Weekly Market Recap

Published Apr. 16, 2022
Weekly Market Update- 16 April

WEEKLY MARKET SUMMARY

Dow Jones S&P 500 Nasdaq
34,451 (-0.34%)
4,392 (-2.26%)
13,351 (-3.47%)

Elon Musk is no longer a member of the Twitter board of directors.

Twitter shares fell in premarket trading Monday after CEO Parag Agrawal announced Elon Musk’s resignation from the social network’s board of directors in a tweet late Sunday night. According to securities filings made public last week, Musk, the CEO of Tesla and the privately owned rocket company SpaceX, has become Twitter’s biggest individual stakeholder. Musk’s proposed nomination to Twitter’s board of directors has spurred speculation about how the world’s richest man and frequent tweeter could affect the company.

According to Agrawal, Musk did not provide specific reasons for rejecting to become a Twitter director. While Agrawal warned of “imminent distractions,” he also claimed that Twitter will “remain receptive” to Musk’s ideas.

The 10-year Treasury yield has risen to its highest level since December 2018.

The 10-year US Treasury yield hit 2.82 percent on Tuesday morning, its highest level since December 2018, before dipping to 2.798 percent. The yield fell to 2.73 percent after the Labor Department issued the March consumer price index data at 8:30 a.m. ET.

Treasury yields, which move in the opposite direction of prices, have recently climbed dramatically. As recently as March 7, the 10-year US Treasury yield was less than 1.7 percent. However, as the bond market braces for more aggressive Fed policy tightening, rates have climbed. In March, the Federal Reserve of the United States raised interest rates for the first time in more than three years, with another increase predicted in May.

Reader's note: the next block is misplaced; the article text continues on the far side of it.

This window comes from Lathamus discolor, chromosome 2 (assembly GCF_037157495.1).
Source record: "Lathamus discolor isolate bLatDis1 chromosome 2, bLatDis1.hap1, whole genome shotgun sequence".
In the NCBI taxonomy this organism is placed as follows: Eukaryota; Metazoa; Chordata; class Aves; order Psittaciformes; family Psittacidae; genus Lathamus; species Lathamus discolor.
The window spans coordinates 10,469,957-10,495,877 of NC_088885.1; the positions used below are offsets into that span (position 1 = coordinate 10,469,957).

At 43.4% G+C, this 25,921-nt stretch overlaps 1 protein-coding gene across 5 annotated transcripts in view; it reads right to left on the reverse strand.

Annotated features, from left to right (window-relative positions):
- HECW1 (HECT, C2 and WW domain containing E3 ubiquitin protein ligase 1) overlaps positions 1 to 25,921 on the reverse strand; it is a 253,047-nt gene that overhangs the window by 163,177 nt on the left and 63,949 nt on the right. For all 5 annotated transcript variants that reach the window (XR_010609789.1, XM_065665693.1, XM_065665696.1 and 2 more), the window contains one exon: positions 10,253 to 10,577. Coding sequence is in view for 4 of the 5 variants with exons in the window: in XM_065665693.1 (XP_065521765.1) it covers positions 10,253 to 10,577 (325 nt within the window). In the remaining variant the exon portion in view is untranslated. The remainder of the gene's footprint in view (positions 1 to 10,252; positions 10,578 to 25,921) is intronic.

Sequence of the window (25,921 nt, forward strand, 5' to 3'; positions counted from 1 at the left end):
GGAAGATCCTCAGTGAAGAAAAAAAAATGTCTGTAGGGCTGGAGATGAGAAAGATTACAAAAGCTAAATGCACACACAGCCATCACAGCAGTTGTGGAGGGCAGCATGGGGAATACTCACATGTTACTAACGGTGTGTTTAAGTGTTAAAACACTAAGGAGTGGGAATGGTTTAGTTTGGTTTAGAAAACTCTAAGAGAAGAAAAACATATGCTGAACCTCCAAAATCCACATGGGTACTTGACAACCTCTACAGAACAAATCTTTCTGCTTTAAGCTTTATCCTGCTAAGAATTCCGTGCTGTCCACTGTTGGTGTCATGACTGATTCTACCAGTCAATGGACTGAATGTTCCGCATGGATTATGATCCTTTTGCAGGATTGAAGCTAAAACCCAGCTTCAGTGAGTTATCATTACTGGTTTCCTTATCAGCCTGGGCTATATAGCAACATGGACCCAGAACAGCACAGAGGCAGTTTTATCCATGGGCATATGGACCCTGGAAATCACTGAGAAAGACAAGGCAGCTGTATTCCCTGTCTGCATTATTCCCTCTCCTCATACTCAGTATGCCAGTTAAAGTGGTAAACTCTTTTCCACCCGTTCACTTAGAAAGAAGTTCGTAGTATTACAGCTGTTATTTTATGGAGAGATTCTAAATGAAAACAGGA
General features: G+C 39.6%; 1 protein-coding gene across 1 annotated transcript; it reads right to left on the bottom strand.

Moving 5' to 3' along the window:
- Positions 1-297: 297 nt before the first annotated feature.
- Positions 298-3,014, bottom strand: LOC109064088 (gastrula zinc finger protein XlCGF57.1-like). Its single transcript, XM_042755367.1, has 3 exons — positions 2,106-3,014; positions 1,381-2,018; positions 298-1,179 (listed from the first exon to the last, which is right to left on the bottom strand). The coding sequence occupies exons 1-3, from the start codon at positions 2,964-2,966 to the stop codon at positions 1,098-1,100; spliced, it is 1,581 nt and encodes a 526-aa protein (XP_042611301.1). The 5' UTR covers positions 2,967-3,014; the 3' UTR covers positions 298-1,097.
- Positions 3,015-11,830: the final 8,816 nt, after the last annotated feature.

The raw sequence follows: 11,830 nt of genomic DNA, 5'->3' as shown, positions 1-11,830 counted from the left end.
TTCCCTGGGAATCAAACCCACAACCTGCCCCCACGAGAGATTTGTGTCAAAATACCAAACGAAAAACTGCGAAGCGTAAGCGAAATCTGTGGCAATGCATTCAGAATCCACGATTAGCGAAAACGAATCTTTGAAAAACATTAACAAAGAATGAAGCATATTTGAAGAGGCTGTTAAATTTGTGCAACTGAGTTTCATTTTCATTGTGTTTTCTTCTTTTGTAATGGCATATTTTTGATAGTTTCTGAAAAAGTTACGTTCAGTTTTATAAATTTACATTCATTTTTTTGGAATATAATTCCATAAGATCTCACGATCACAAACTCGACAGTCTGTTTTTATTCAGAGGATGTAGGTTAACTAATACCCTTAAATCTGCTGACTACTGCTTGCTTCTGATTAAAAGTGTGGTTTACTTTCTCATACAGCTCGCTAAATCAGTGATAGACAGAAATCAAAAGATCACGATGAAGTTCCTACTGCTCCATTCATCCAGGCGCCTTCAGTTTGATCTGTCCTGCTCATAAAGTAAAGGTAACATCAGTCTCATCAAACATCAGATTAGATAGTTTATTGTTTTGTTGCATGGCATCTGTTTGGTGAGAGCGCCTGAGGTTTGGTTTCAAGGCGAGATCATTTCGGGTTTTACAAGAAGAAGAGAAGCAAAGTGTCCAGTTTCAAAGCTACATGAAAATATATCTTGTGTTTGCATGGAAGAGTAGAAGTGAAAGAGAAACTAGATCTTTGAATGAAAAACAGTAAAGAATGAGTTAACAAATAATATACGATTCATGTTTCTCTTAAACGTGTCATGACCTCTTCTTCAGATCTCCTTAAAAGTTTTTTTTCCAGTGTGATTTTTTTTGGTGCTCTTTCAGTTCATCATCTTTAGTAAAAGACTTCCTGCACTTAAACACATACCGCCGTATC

The March CPI indicates the highest inflation since 1981.

According to the Labor Department, the consumer price index increased 8.5 percent year on year in March, the largest rise since December 1981. This is somewhat more than Dow Jones’ prediction of 8.4 percent. The core CPI, which excludes food and energy, increased by 6.5 percent, meeting expectations.

For months, the CPI, which measures a broad variety of goods and services, has been at its highest levels in decades. The Fed’s policy tightening is an effort to manage historically high inflation.

According to the report, energy costs jumped by 11% month over month and 32% year over year in March. Following the huge oil price spike in early March, which was connected to the Russia-Ukraine war, economists projected such a significant increase. Monthly housing expenditures climbed by 0.5 percent, while yearly housing costs grew by 5%.

In March, wholesale inflation increased by 1.4 percent.

The Labor Department said on Wednesday that wholesale inflation jumped by 1.4 percent in March, beating Dow Jones’ projection of 1.1 percent. The producer price index increased 11.2 percent year on year, the largest rise since data collection started in November 2010. Wholesale inflation jumped by 10% year on year in February.

The so-called core PPI, which excludes food, energy, and trade services, rose by 0.9 percent in March. This is greater than the 0.5 percent projected by the Dow Jones. In February, the core PPI increased by only 0.2 percent month on month.

Following the release of the consumer price index on Tuesday, which indicated a headline rise of 8.5 percent over the previous year, the data gives yet another insight into the inflationary pressures hitting the US economy. While the PPI is not as frequently watched as the CPI, wholesale pricing may influence how much consumers spend at the register.

Earnings season begins with JPMorgan and Delta Air Lines.

Earnings season kicked off in earnest on Wednesday morning, providing investors with a deluge of fresh data on the economy and consumers.

JPMorgan Chase & Co., the biggest bank in the United States by assets, reported higher-than-expected revenue and profits per share of $2.63. It also suffered a $524 million loss as a result of market disruptions induced by Russian sanctions, and CEO Jamie Dimon indicated in prepared comments that the US economy faced “serious” issues in the future.